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Sentencing OrlandoVirginia Woolf and the Morphology of the Modernist Sentence$
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Elsa Högberg and Amy Bromley

Print publication date: 2018

Print ISBN-13: 9781474414609

Published to Edinburgh Scholarship Online: September 2018

DOI: 10.3366/edinburgh/9781474414609.001.0001

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Orlando and the Politics of (In)Conclusiveness

Orlando and the Politics of (In)Conclusiveness

Chapter:
(p.198) Chapter 16 Orlando and the Politics of (In)Conclusiveness
Source:
Sentencing Orlando
Author(s):

Judith Allen

Publisher:
Edinburgh University Press
DOI:10.3366/edinburgh/9781474414609.003.0017

In this chapter, Judith Allen explores a politics of inconclusiveness that, she argues, pervades Orlando. Attending to the patterning and gender politics of her chosen sentence, with its evocative lists and rhetorical repetitions, Allen highlights Michel de Montaigne’s influence on Woolf, and ranges from Mikhail Bakhtin’s theory to Gertrude Stein’s lists to examine the effects of Woolf’s refusal to come to a conclusion. With Montaigne’s question ‘Que sais-je?’ in mind, Allen identifies an essayistic, dialogic mode in Orlando resonant with the ‘wildness’ Woolf infused into this book. Allen thereby reveals something about Woolf’s writing that emerges in all the chapters: how it requires keen and active reading practices, asking readers to participate in making meaning, to move nimbly between minute detail and wide horizons of thought and vision, and to read on at least two levels at once.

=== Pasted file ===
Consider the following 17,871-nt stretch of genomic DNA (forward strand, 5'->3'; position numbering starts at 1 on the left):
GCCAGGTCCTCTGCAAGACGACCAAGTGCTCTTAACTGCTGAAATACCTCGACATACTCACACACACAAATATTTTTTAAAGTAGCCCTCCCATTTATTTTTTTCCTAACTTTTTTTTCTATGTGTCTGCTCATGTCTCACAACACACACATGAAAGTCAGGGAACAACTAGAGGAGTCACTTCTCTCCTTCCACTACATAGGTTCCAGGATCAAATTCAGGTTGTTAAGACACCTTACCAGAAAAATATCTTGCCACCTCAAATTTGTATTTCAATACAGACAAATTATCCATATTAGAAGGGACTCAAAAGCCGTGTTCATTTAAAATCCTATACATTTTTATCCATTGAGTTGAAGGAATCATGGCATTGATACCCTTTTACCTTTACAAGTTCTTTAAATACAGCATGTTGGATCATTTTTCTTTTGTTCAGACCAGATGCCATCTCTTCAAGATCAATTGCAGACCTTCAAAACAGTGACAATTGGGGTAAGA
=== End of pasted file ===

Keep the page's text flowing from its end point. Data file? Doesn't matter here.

Keywords:   dialogism, essays, gender politics, Gertrude Stein, inconclusiveness, Michel de Montaigne, Mikhail Bakhtin, poetics, reading

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